The issue of unwillingness to undergo surgery in patients receiving NACRT cannot be neglected. With proper pre-therapy counseling, this issue can be addressed. However, in the Indian setting, patients with squamous histology tumors come from lower economic backgrounds, most being daily wage workers, aiming to return to work early for their livelihood after improvement of symptoms. The majority of the patients interpret the amelioration of symptoms as synonymous with disease cure. In this context, we feel it is better to deliver a radiation dose of 50.4 Gy instead of 41.4 Gy in the neoadjuvant setting, which is also the dose for definitive chemoradiation. If the patient defaults for surgery, the chances of disease cure are higher.

We are surprised by the postoperative mortality of 18% reported in this study, which is very high by any standard. This stresses on the need to restrategize the treatment in favor of planned definitive chemoradiation or develop a strong thoracic service to complement the efforts of the other teams.

Lastly, we would like to comment on the attrition rate during the follow-up period. Loss to follow-up usually occurs when patients are ill, unable to communicate, missing, dead, or symptom-free and visit the hospital only with the resurgence of symptoms. We believe that cancer outcomes and follow-up will be better if patients undergo complete treatment at a single cancer center.

Based on the results of the landmark INT0123 trial, 50.4 Gy has become the accepted standard radiation dose.[6] Therefore, considering the high attrition rates in the Indian scenario, at least 50.4 Gy should be delivered in the neoadjuvant setting.

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Conflicts of interest

There are no conflicts of interest.

  References Top

Dora TK, Aeron T, Chatterjee A, Deshmukh J, Goel A, Bose S, et al. Neoadjuvant chemoradiotherapy followed by surgery for operable carcinoma esophagus: Ground reality in a tertiary care center of rural India-A retrospective audit. Cancer Res Stat Treat 2021;4:647-55.  Back to cited text no. 1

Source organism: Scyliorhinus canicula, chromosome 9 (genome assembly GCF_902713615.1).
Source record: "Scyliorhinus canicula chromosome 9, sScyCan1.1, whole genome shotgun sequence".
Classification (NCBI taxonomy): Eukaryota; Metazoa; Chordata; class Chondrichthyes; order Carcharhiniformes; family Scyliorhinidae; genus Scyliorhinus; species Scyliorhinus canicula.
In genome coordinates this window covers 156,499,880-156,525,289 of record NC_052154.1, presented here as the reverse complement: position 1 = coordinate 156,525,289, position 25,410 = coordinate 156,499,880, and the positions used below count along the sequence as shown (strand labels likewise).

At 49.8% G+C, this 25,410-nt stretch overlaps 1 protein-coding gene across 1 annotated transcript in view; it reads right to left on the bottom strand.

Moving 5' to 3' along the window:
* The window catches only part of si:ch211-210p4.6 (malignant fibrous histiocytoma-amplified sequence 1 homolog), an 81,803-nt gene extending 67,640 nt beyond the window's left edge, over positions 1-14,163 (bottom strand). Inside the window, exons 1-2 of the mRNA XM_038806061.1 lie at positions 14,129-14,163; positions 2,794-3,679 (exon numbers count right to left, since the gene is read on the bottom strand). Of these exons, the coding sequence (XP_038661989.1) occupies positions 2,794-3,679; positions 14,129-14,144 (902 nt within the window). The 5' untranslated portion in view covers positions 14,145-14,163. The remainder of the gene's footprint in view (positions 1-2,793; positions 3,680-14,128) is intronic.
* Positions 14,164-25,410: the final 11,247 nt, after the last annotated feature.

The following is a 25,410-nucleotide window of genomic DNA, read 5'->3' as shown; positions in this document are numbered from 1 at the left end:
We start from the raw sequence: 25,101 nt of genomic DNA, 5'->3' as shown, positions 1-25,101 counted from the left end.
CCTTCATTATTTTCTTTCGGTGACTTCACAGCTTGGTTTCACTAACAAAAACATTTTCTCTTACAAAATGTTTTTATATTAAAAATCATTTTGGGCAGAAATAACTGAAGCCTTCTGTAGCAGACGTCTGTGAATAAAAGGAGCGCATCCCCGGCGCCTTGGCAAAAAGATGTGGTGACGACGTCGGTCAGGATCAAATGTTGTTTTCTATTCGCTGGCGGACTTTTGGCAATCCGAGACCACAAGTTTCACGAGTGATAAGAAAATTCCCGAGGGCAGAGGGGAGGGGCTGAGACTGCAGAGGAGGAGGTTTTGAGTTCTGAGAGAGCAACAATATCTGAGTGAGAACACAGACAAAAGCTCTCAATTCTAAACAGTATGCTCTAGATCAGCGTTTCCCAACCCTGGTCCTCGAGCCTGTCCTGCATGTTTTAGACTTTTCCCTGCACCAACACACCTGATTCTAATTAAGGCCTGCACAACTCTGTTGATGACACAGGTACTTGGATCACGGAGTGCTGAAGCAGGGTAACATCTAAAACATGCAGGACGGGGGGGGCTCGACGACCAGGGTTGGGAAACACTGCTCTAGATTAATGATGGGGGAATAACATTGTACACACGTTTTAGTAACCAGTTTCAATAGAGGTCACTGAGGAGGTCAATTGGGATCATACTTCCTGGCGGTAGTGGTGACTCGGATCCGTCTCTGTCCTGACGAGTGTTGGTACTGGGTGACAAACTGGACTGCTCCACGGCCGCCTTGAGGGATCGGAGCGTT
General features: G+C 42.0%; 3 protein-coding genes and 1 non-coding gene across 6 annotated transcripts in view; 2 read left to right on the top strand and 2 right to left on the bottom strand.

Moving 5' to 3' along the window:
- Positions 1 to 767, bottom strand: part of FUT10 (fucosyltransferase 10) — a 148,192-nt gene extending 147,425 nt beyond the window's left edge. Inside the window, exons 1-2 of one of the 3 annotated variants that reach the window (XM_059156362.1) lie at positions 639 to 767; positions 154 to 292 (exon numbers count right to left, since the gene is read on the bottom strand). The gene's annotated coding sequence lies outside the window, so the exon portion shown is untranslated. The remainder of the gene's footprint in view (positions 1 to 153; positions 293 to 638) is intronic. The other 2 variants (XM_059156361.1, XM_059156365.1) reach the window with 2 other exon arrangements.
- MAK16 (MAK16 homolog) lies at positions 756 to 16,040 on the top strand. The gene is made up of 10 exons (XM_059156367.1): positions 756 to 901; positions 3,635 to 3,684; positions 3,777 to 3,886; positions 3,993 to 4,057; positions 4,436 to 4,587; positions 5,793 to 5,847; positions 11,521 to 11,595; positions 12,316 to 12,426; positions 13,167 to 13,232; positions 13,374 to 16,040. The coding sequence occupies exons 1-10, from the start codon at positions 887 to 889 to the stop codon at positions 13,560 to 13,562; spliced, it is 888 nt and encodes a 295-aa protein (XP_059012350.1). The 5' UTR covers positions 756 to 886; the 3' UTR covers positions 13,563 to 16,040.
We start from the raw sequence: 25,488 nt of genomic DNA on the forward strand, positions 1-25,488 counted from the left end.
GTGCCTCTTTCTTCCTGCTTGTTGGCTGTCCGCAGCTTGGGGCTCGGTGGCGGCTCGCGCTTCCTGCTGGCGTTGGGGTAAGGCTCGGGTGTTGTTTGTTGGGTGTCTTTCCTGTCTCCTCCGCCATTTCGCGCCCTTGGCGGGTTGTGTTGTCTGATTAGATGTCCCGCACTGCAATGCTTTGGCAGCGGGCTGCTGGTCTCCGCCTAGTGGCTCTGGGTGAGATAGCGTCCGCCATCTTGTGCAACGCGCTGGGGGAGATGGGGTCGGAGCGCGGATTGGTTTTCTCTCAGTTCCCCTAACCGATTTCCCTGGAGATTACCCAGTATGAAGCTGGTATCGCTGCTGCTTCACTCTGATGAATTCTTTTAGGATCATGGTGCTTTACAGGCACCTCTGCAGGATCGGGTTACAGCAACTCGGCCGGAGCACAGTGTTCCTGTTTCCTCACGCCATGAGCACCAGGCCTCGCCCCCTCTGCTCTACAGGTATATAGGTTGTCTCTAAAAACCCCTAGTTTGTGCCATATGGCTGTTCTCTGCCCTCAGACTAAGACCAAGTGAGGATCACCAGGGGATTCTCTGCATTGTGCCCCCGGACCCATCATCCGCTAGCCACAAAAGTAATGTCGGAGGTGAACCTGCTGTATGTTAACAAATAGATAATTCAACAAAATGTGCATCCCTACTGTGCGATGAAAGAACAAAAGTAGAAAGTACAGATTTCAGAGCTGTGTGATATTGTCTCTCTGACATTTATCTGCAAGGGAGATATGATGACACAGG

[Full text]  
Rajappa SJ. At crossroads with CROSS: Implementing the CROSS protocol in a resource-limited setting. Cancer Res Stat Treat 2021;4:734-6.  Back to cited text no. 2
  [Full text]  
van Hagen P, Hulshof MC, van Lanschot JJ, Steyerberg EW, van Berge Henegouwen MI, Wijnhoven BP, et al. Preoperative chemoradiotherapy for esophageal or junctional cancer. N Engl J Med 2012;366:2074-84.  Back to cited text no. 3
Yang H, Liu H, Chen Y, Zhu C, Fang W, Yu Z, et al. Neoadjuvant chemoradiotherapy followed by surgery versus surgery alone for locally advanced squamous cell carcinoma of the esophagus (NEOCRTEC5010): A phase III multicenter, randomized, open-label clinical trial. J Clin Oncol 2018;36:2796-803.  Back to cited text no. 4
Barbetta A, Hsu M, Tan KS, Stefanova D, Herman K, Adusumilli PS et al. Definitive chemoradiotherapy versus neoadjuvant chemoradiotherapy followed by surgery for stage II to III esophageal squamous cell carcinoma. J Thorac Cardiovasc Surg 2018;155:2710-21.  Back to cited text no. 5
Minsky BD, Pajak TF, Ginsberg RJ, Pisansky TM, Martenson J, Komaki R, et al. INT 0123 (Radiation Therapy Oncology Group 94-05) phase III trial of combined-modality therapy for esophageal cancer: High-dose versus standard-dose radiation therapy. J Clin Oncol 2002;20:1167-74.  Back to cited text no. 6